Ben & Jerry’s: No Fortune Cookies In Lin-sanity Ice Cream


“Taste the Lin-sanity” is the name of a special ice cream flavor that Ben & Jerry’s has created to recognize / jump on the bandwagon for Jeremy Lin. The 23-year-old basketball player has been closely watched since he came off the New York Knicks’ bench and started playing at a level others had not expected. Lin played for Harvard University’s team while a student there and Ben & Jerry’s is making “Taste the Lin-sanity” available only for a limited time at its Harvard Square shop in Cambridge, Massachusetts.

One of the original ingredients in “Taste the Lin-sanity” was fortune cookie pieces. These were removed after customers accused Ben & Jerry’s of “ethnic profiling,” according to The San Francisco Chronicle. “Taste the Lin-sanity” now includes vanilla frozen yogurt, lychee honey swirls and, on the side, a fresh waffle cookie. Lychees are a fruit indigenous to Southern China though “so far, no one seems to have taken offense at that slightly subtler ethnic reference,” notes The Atlantic Wire.

Ben & Jerry’s says that the fortune cookie pieces were taken out because they got “soggy.” As Ryan Midden, Ben & Jerry’s general manager for Boston and Cambridge, said to the Boston Globe, “There seemed to be a bit of an initial backlash about it, but we obviously weren’t looking to offend anybody and the majority of the feedback about it has been positive.”

Fortune cookies were invented in the US; though routinely served in Chinese restaurants in the US, they are not part of Chinese cuisine (indeed, fortune cookies with messages in English are now exported to Hong Kong and China). In mid-February, the MSG Network showed Lin’s face above a fortune cookie with the message “The Knicks’ good fortune” below. Andrew Kang, senior staff attorney at the Asian-American Institute in Chicago, told USA Today that it is a “tough call” about whether MSG should be faulted for the graphic. Kang points out that, for many people, food is the “only point of contact, or awareness, with the Asian-American community.”

MSG’s use of the fortune cookie in its graphic underscores how limited many people’s understanding of Asian Americans is. Ben & Jerry’s would have done well to take heed of the concerns about the MSG graphic and of a much-publicized ESPN racist headline that led to the firing of an ESPN headline writer and a 30-day suspension for anchor Max Bretos (whose wife is Asian) for using the same racist phrase on the air on February 15.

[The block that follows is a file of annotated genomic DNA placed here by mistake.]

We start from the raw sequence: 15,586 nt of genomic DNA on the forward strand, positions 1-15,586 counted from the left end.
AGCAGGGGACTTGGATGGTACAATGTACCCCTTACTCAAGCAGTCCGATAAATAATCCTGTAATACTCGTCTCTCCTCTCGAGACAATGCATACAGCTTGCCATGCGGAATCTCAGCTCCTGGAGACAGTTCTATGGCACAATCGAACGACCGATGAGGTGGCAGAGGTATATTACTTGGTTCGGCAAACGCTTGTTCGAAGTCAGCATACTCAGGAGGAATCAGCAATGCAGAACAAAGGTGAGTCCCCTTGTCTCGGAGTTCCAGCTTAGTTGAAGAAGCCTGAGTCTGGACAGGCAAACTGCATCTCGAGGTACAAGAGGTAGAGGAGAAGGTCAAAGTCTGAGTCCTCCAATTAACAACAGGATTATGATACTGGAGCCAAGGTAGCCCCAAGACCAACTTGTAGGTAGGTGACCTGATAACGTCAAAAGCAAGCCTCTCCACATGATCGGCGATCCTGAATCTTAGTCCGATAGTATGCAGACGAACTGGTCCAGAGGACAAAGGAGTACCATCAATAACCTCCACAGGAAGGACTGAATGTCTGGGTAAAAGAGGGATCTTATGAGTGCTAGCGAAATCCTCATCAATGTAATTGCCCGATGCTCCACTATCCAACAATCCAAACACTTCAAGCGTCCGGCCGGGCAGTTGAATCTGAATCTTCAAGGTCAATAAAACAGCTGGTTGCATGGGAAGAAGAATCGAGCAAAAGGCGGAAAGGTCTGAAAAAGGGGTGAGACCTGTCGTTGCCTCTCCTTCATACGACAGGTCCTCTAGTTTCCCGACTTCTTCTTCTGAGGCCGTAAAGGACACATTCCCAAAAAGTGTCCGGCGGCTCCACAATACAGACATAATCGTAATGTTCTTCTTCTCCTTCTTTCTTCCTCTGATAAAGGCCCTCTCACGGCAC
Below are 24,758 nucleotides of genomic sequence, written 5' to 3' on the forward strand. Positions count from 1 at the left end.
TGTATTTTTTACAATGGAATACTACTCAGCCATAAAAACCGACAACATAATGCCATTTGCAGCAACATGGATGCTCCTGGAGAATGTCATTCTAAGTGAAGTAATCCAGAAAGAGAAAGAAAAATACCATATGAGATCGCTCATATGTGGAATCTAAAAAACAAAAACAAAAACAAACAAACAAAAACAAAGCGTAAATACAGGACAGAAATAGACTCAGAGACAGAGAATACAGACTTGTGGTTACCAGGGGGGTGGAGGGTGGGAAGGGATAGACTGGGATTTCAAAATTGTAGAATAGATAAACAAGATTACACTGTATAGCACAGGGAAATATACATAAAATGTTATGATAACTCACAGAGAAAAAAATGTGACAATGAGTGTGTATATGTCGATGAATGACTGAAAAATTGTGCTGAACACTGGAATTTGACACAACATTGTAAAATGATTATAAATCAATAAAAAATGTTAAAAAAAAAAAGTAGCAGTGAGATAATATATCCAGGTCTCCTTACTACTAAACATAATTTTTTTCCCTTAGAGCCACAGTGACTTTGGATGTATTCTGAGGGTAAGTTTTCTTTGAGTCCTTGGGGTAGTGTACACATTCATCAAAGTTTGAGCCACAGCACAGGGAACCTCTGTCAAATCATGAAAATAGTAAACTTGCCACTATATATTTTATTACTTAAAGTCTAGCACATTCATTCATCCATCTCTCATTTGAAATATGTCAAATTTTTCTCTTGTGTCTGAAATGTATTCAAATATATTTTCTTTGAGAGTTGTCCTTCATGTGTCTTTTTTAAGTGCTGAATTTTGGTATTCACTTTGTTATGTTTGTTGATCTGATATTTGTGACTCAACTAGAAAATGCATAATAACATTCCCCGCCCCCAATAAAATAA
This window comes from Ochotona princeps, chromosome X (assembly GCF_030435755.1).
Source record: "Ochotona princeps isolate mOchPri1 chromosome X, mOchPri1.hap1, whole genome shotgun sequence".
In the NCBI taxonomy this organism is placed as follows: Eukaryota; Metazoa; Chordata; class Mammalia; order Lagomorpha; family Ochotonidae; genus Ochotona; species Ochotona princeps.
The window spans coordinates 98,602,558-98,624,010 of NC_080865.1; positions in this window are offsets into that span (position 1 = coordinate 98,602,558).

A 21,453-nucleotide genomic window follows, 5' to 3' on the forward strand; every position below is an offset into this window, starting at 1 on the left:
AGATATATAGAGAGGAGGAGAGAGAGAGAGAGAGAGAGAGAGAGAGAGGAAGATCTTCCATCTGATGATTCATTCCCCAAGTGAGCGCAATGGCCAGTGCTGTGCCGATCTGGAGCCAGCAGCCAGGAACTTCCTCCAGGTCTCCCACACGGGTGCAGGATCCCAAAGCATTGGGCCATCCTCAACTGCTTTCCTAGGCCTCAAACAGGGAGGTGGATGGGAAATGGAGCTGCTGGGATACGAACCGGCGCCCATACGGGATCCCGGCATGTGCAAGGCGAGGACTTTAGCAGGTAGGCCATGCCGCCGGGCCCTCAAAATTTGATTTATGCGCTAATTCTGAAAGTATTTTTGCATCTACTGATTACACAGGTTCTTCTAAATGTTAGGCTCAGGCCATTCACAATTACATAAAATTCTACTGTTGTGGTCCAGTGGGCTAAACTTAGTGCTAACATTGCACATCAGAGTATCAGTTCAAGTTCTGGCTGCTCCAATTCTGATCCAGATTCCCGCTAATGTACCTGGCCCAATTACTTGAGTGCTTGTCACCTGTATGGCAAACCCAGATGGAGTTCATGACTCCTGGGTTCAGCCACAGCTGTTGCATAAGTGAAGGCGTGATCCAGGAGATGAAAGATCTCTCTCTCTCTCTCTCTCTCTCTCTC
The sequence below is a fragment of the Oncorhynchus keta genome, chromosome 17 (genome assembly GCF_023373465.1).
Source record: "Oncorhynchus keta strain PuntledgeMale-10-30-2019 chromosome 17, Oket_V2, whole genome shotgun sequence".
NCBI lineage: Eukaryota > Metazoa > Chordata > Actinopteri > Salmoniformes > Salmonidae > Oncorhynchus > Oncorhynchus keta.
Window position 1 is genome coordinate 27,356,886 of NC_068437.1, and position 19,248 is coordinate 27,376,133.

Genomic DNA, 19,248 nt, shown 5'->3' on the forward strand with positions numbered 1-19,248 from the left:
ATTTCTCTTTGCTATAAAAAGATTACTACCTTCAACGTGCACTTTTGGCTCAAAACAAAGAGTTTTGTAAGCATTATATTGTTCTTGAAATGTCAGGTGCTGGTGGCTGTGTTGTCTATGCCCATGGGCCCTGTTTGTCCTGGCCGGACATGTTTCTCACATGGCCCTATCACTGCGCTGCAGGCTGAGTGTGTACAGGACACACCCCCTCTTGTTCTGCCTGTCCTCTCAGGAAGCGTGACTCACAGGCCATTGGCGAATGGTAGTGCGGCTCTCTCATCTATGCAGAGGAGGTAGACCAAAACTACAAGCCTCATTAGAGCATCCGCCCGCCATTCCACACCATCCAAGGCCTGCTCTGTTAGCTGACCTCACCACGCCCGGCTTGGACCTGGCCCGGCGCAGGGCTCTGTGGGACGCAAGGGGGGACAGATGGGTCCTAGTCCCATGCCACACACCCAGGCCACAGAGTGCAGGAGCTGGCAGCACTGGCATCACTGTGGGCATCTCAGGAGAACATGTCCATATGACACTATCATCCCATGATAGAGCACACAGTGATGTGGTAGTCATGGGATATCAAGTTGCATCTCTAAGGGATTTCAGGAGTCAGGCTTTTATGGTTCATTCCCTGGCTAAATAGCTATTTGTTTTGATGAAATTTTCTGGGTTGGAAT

Lin has gained media attention not only for his playing and for being the first Asian American player to become an “overnight NBA sensation.” Popular media outlets would do well to sit down and review the history of racism and discrimination against Asians and Asian Americans in the US. Do we all remember Vincent Chin? Regret Executive Order 9066, not to mention the Chinese Exclusion Act of 1882?


Related Care2 Coverage

Why Jeremy Lin Matters: Asian Male Image in the Media

70 Years Ago Japanese-American Removal and Internments Began

My Grandparents Were ‘Illegal Alien Invaders’


Photo by Jay Santiago


Jim Ven
Jim Venabout a year ago

thanks for sharing.

New G.
W. C5 years ago

Thank you.

Eco M I A MoonWalk Again


colleen p.
colleen p5 years ago

would everyone rather an icecream that takes like asian pear with little gummy dogs in it?

Jennifer C.
Past Member 5 years ago

Thank you.

Carole R.
Carole R5 years ago

Everybody is so hyper-sensitive these days. I'm sure Ben and Jerry didn't mean anything mean by their actions.

John S.
Past Member 5 years ago

Thanks, think most people are missing the point, Ben and Jerry's make a lot of money selling expensive ice cream while claiming to be socially responsible - but once again the company is in trouble for being crass in an attempt to make money.

Bruce S.
Bruce S5 years ago

Some people see racism is EVERYTHING....and now it's Ben & Jerry's ice cream with fortune cookies. What's next?

Stefanie D.
Stefanie D.5 years ago

like Jeremy Lin, as an 'East-Asian' (whatever color that is...) American,... I am similarly a 'hyphenated' Chinese-Born-Canadian... i never get a nice categorical color label like gold, honey, or amber, like white (Ivory) folks do, or black (Ebony) folks do... i get that 'oh-you-are-from-over-there-but-born-here' label... no welcoming inclusive label to allow me to be a Golden Canadian... or Amber American, or Honey (anywhere on either Northern, Central, or Southern Americas)... Mexican...
maybe... starting now, well into the 21st Century, we could start doing so??? please?

SeattleAnn S.
Ann S5 years ago

Thanks for keeping us educated about these issues. The Asian population has long been a silent, productive presence in America, yet that doesn't seem to change the derogatory stereotyping or prejudice. IMO, the men face different manifestations of racism than the women. Hopefully times are changing quickly, but there are still some environments where older men think they can objectify and bully an attractive young Asian woman into situations attempting to make her feel obligated to them (and woe be it if she rejects being manipulated or even associating with these types). I think these dinosaurs are a dying breed, but that may just be wishful thinking on my part.